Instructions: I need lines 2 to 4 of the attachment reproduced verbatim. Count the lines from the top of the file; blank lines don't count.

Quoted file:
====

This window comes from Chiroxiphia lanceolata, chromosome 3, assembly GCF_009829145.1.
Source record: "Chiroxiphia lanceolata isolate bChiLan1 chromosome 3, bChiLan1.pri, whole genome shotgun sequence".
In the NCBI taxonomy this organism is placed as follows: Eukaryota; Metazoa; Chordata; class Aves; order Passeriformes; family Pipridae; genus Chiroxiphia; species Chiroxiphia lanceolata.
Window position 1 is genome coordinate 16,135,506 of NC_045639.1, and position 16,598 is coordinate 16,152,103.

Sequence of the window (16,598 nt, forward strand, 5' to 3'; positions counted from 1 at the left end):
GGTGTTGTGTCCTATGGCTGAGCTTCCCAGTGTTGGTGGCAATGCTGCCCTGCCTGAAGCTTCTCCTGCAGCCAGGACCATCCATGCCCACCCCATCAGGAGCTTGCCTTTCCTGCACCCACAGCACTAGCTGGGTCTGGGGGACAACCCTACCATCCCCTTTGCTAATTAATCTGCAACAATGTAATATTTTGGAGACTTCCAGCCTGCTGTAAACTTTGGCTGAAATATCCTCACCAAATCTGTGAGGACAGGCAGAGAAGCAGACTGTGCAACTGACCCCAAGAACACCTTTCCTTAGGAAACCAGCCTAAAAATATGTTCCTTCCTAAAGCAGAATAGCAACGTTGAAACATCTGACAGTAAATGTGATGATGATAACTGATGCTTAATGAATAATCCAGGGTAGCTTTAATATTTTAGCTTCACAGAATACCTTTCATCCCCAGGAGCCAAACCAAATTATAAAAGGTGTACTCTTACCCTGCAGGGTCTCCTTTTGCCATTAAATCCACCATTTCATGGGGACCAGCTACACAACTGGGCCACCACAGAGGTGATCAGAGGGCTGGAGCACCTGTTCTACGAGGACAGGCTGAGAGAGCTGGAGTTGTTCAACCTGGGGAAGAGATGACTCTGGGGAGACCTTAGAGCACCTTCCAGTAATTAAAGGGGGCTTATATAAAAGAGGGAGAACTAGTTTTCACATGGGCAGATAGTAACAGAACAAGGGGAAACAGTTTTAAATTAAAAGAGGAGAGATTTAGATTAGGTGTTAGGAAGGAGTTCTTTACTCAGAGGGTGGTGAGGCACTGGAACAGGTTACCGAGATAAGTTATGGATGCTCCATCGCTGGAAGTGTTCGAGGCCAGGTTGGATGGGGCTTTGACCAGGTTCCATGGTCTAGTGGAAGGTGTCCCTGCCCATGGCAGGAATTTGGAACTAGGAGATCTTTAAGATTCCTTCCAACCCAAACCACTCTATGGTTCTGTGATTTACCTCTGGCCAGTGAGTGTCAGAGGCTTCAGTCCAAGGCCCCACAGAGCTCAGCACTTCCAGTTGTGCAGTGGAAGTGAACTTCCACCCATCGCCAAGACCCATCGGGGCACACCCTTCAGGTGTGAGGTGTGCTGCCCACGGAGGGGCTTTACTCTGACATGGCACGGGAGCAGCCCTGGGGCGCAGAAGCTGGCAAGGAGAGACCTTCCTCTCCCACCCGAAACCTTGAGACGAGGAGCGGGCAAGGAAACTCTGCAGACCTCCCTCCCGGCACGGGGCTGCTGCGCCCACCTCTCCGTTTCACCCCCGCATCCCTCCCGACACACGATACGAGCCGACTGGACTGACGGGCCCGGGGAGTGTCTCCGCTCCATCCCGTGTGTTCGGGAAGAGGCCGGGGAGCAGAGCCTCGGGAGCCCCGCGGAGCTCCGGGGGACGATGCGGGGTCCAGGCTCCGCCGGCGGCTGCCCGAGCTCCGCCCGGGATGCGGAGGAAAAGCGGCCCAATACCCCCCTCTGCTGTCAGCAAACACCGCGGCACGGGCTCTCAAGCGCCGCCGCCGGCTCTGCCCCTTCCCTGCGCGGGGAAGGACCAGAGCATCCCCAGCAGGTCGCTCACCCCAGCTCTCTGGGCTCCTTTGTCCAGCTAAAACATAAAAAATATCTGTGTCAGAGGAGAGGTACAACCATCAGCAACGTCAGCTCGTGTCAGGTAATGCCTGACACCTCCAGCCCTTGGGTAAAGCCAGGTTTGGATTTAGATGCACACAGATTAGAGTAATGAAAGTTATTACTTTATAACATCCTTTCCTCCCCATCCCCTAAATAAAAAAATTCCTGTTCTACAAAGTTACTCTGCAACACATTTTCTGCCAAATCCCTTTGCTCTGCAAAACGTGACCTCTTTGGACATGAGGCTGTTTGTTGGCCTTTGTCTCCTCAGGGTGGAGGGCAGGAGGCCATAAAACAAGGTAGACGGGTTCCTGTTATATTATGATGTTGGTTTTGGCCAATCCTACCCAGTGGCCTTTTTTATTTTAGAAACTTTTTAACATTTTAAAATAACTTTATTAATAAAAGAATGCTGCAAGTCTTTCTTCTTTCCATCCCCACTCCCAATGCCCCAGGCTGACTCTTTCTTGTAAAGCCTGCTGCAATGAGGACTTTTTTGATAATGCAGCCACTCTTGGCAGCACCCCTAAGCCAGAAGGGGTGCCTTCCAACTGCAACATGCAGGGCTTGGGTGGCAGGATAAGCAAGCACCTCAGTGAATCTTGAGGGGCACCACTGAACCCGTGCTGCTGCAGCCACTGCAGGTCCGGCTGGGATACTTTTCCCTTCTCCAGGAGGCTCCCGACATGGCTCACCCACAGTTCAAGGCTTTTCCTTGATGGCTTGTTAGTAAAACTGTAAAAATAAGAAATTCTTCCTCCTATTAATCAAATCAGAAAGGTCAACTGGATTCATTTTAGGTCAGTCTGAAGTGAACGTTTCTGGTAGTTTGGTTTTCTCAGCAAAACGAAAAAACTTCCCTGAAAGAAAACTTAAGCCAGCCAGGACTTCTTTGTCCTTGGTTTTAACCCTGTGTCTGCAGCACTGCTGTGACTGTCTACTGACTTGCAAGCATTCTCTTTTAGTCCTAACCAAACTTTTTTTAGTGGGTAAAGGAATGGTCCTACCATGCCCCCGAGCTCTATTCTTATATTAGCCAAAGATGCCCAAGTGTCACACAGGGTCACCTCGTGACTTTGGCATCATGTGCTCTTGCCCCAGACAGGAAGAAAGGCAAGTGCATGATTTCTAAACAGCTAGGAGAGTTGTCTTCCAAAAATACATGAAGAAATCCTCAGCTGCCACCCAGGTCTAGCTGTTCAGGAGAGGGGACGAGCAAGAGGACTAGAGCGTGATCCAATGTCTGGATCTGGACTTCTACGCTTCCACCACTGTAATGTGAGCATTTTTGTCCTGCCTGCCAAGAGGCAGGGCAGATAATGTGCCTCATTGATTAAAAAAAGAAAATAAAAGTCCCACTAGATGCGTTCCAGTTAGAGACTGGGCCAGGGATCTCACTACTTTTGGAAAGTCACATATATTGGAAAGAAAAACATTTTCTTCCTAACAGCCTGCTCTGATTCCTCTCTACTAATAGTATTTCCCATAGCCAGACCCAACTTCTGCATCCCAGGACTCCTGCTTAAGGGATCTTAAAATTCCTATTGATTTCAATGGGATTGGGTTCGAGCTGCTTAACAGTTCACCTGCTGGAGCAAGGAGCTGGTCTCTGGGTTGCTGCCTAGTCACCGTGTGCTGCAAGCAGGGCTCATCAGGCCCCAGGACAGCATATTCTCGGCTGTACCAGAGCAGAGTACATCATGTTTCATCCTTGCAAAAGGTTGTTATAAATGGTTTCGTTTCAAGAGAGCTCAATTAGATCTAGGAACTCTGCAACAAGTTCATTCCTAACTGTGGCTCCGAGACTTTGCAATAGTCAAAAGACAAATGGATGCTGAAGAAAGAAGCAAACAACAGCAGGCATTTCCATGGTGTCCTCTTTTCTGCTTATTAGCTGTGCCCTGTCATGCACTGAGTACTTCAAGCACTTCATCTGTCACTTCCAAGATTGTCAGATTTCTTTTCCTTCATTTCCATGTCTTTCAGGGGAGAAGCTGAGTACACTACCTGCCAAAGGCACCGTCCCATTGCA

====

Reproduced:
Source record: "Chiroxiphia lanceolata isolate bChiLan1 chromosome 3, bChiLan1.pri, whole genome shotgun sequence".
In the NCBI taxonomy this organism is placed as follows: Eukaryota; Metazoa; Chordata; class Aves; order Passeriformes; family Pipridae; genus Chiroxiphia; species Chiroxiphia lanceolata.
Window position 1 is genome coordinate 16,135,506 of NC_045639.1, and position 16,598 is coordinate 16,152,103.